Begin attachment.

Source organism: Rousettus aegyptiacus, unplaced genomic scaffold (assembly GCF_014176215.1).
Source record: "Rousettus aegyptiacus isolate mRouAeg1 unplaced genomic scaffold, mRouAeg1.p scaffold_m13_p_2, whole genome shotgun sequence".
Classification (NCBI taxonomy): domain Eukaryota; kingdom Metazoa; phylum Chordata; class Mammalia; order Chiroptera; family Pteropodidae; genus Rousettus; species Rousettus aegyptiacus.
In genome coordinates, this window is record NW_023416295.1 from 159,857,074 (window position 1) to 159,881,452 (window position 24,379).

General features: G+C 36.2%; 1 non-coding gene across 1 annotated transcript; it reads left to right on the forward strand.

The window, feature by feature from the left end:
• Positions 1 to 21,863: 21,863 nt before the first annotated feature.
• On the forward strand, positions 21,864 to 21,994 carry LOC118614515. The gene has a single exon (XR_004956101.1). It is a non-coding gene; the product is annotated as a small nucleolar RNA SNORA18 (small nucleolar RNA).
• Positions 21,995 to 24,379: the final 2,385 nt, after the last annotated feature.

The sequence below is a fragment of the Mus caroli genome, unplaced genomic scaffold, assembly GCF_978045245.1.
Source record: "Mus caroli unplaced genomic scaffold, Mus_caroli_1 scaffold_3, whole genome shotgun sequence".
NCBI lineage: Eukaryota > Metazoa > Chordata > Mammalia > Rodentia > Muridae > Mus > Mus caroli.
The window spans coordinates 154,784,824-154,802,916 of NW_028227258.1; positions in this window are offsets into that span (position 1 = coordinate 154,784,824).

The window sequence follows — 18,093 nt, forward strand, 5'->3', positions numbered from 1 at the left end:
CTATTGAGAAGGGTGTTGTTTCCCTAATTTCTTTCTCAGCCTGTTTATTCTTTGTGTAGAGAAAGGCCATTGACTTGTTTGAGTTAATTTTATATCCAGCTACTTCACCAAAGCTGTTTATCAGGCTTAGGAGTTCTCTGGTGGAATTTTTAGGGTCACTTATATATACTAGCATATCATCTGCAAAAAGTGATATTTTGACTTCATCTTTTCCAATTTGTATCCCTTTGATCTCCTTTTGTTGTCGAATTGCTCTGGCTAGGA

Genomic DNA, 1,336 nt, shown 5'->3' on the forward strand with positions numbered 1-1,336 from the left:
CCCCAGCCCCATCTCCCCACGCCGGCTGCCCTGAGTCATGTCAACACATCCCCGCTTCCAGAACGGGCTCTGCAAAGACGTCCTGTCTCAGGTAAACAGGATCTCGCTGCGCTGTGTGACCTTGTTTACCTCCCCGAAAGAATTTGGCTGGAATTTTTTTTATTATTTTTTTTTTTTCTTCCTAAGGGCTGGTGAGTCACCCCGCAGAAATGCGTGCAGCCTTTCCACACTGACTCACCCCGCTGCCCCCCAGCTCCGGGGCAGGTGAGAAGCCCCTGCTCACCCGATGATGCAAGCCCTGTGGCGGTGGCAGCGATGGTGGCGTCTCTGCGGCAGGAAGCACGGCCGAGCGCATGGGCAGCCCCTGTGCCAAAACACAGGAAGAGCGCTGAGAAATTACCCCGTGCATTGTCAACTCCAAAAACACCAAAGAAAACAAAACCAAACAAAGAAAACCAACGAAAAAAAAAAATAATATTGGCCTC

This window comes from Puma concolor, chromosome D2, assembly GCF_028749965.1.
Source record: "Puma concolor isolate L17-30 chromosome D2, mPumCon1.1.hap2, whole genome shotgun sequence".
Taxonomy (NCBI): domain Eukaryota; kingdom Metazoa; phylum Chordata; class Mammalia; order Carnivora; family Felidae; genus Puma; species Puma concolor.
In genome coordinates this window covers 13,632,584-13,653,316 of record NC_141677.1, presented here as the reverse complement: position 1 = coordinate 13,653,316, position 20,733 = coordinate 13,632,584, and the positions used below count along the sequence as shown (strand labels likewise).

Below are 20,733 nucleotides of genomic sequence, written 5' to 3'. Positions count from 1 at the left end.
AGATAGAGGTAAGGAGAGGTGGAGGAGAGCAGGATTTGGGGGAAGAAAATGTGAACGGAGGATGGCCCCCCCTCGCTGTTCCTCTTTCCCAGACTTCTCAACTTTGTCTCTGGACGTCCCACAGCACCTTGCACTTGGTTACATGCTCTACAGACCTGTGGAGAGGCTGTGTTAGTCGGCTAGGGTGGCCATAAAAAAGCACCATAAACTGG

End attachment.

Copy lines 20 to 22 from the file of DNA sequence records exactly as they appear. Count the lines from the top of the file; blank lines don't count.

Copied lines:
Taxonomy (NCBI): domain Eukaryota; kingdom Metazoa; phylum Chordata; class Mammalia; order Carnivora; family Felidae; genus Puma; species Puma concolor.
In genome coordinates this window covers 13,632,584-13,653,316 of record NC_141677.1, presented here as the reverse complement: position 1 = coordinate 13,653,316, position 20,733 = coordinate 13,632,584, and the positions used below count along the sequence as shown (strand labels likewise).

Below are 20,733 nucleotides of genomic sequence, written 5' to 3'. Positions count from 1 at the left end.